Health and Human Services Secretary Tom Price, left, receives a flu vaccination from Sharon Walsh-Bonadies, RN., right, during a news conference recommending everyone age six months an older be vaccinated against influenza each year, Thursday, Sept. 28, 2017 in Washington.

Pablo Martinez Monsivais | AP

Health and Human Services Secretary Tom Price, left, receives a flu vaccination from Sharon Walsh-Bonadies, RN., right, during a news conference recommending everyone age six months an older be vaccinated against influenza each year, Thursday, Sept. 28, 2017 in Washington.

Embattled Trump administration health affairs chief Tom Price said Thursday he will reimburse the government for the cost of “my seat” on more than two dozen pricey private jet trips he took on the taxpayers’ time — and vowed that he no longer will use such charter flights in the future.

“I will take no more private charter flights as Secretary of HHS [the U.S. Health and Human Services Department]. No exceptions,” Price said in an email release.

“Today, I will write a personal check to the US Treasury for the expenses of my travel on private charter planes,” wrote Price.

“The taxpayers won’t pay a dime for my seat on those planes.”

Politico has reported that Price has taken 26 flights on private jets since May, with those flights costing taxpayers more than $400,000.

CNBC has asked HHS’s press office what Price expects to pay for his “seat” on those planes — and what the difference is between that amount and the total cost of the charter flights.

However, multiple press outlets reported that Price will pay $51,887 for his flights.

The White House declined to comment on Price’s announcement.

The announcement came a day after President Donald Trump said he was displeasedwith his health chief’s expensive habit of using private planes instead of commercial flights, as is traditional for cabinet secretaries.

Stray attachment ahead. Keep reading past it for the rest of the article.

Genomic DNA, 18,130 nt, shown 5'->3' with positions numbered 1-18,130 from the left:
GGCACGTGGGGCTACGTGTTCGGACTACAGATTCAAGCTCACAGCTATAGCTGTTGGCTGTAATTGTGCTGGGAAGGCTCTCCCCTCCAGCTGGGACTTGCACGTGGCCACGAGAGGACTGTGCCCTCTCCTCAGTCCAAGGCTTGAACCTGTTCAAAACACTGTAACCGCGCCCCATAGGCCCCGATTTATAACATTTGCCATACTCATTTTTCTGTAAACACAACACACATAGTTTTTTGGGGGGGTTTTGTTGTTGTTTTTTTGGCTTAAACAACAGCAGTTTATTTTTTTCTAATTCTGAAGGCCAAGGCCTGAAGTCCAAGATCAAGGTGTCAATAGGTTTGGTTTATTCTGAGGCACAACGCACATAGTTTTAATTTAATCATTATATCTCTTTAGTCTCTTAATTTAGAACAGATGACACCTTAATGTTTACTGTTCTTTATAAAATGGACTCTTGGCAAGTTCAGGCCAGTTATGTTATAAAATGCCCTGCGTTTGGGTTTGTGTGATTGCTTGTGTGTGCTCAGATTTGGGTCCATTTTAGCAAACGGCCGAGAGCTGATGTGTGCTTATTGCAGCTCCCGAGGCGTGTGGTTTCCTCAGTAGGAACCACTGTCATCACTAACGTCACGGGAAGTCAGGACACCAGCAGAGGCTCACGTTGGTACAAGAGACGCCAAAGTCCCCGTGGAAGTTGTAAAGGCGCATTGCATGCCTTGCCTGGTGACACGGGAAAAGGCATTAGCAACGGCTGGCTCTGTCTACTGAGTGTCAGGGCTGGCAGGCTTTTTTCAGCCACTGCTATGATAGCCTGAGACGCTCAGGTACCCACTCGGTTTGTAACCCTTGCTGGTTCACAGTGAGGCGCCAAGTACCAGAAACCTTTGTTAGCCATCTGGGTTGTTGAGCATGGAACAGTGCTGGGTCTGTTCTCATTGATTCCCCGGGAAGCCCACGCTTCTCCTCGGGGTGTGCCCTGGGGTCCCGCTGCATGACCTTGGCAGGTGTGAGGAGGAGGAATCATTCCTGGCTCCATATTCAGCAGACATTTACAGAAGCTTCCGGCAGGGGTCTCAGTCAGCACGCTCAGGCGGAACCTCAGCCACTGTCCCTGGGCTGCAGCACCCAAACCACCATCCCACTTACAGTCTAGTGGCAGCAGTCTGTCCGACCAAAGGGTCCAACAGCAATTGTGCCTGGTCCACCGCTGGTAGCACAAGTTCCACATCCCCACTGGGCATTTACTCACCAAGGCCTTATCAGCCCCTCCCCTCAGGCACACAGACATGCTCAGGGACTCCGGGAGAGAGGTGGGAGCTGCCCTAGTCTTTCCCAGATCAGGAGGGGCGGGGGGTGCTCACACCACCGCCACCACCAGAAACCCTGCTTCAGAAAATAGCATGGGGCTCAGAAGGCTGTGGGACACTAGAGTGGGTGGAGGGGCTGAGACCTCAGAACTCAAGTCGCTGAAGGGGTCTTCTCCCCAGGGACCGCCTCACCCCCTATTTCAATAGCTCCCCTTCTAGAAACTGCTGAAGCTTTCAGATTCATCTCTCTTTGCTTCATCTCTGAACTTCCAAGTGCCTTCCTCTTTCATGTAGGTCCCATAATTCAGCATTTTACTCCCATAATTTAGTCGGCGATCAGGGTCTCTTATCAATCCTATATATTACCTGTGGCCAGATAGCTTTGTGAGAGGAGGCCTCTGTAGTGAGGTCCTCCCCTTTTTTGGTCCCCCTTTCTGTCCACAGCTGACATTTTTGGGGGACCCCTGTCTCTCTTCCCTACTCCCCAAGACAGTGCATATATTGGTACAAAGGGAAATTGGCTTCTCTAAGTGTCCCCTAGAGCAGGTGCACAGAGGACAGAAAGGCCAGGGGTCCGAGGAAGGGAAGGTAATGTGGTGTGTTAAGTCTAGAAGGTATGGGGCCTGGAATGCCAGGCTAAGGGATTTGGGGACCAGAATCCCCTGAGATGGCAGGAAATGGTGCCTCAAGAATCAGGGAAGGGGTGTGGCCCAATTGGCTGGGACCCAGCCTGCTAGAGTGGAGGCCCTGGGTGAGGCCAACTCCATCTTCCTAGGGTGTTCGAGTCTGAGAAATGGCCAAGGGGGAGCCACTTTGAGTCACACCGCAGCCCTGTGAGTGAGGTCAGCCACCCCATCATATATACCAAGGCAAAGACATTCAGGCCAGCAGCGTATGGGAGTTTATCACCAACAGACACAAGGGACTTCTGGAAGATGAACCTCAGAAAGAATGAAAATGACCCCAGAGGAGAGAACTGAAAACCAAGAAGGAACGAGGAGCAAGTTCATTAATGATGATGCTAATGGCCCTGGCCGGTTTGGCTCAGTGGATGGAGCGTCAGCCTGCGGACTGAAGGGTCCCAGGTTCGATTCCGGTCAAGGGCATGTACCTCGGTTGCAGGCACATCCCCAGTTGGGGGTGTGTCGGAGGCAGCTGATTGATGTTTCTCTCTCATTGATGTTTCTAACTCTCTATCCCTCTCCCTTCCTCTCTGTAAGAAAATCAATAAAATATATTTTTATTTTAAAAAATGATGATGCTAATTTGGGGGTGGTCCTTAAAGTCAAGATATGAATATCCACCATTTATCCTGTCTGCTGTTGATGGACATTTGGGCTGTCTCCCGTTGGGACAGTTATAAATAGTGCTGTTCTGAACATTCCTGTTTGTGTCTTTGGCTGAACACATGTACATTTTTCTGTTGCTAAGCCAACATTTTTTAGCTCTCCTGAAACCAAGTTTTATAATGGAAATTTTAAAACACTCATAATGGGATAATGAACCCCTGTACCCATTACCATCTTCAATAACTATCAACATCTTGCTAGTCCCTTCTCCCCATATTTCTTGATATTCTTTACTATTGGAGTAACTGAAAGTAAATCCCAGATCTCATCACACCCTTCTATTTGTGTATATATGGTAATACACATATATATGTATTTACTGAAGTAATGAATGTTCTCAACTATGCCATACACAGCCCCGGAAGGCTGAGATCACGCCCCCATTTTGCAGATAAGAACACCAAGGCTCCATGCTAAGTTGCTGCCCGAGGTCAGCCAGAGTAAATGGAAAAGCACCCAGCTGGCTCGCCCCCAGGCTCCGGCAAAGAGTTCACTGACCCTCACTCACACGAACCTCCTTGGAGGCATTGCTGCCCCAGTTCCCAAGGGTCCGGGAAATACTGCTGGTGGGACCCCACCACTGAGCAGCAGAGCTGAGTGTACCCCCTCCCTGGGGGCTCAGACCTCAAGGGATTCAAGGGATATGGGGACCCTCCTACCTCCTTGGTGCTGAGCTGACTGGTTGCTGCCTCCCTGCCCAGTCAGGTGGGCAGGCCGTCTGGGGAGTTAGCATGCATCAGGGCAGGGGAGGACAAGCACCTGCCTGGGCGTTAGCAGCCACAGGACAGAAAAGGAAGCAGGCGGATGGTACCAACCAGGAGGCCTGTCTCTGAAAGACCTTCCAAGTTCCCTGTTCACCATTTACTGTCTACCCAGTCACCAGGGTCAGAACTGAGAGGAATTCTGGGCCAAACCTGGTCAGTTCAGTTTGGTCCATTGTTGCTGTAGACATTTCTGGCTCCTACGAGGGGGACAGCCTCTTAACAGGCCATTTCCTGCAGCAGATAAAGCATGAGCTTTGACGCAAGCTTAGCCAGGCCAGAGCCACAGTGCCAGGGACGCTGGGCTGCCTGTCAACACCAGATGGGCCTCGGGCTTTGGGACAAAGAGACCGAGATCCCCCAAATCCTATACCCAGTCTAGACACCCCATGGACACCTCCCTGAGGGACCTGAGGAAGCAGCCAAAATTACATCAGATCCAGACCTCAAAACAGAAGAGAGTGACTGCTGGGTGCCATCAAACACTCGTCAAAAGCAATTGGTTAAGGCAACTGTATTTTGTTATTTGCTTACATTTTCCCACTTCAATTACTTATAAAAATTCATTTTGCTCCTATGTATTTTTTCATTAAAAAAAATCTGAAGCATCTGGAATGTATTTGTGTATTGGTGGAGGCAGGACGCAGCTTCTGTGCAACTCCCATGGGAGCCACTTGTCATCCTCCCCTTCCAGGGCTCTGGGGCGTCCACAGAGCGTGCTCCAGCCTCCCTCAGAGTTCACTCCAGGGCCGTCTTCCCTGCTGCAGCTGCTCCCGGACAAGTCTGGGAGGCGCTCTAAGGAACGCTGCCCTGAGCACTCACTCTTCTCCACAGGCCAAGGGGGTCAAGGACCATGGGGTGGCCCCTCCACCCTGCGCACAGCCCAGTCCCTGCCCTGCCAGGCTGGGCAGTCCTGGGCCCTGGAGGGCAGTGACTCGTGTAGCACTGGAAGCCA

Trump ominously said, “We’ll see,” when asked if he would fire Price, a medical doctor and ex-congressman who long railed against excessive spending by the federal government.

“I’m looking at that very closely. I am not happy with him,” Trump said.

Price earlier Thursday said told reporters, “I think we’ve still got the confidence of the president.”

BuzzFeed News reported Thursday that Price in the first two months of this year asked a White House official to tell Trump that he wanted to re-open HHS’s executive dining room, which had been closed since George W. Bush was president.

In his statement Thursday, Price wrote that he welcomes and is “cooperating fully with the Office of Inspector General (OIG) review of processes and procedures related to my official travel as Secretary of the Department of Health and Human Services.

“I have also taken the additional step of initiating a departmental review to determine if any changes or reforms are necessary. As I have previously stated, all of this travel was approved by legal and HHS officials,” Price said.

“Despite this, I regret the concerns this has raised regarding the use of taxpayer dollars,” Price said.

“All of my political career I’ve fought for the taxpayers. It is clear to me that in this case, I was not sensitive enough to my concern for the taxpayer. I know as well as anyone that the American people want to know that their hard-earned dollars are being spent wisely by government officials.”

Price also said that, “I have spent forty years both as a doctor and in public service putting people first.”

“It has been my personal honor to serve the American people, and I look forward to continuing that service.”

Price on Thursday morning attended a press conference in Washington, DC, to promote flu vaccinations. He left that event without taking questions from reporters inside the National Press Club for the conference.

Additional reporting by Christina Wilkie

Facebook Comments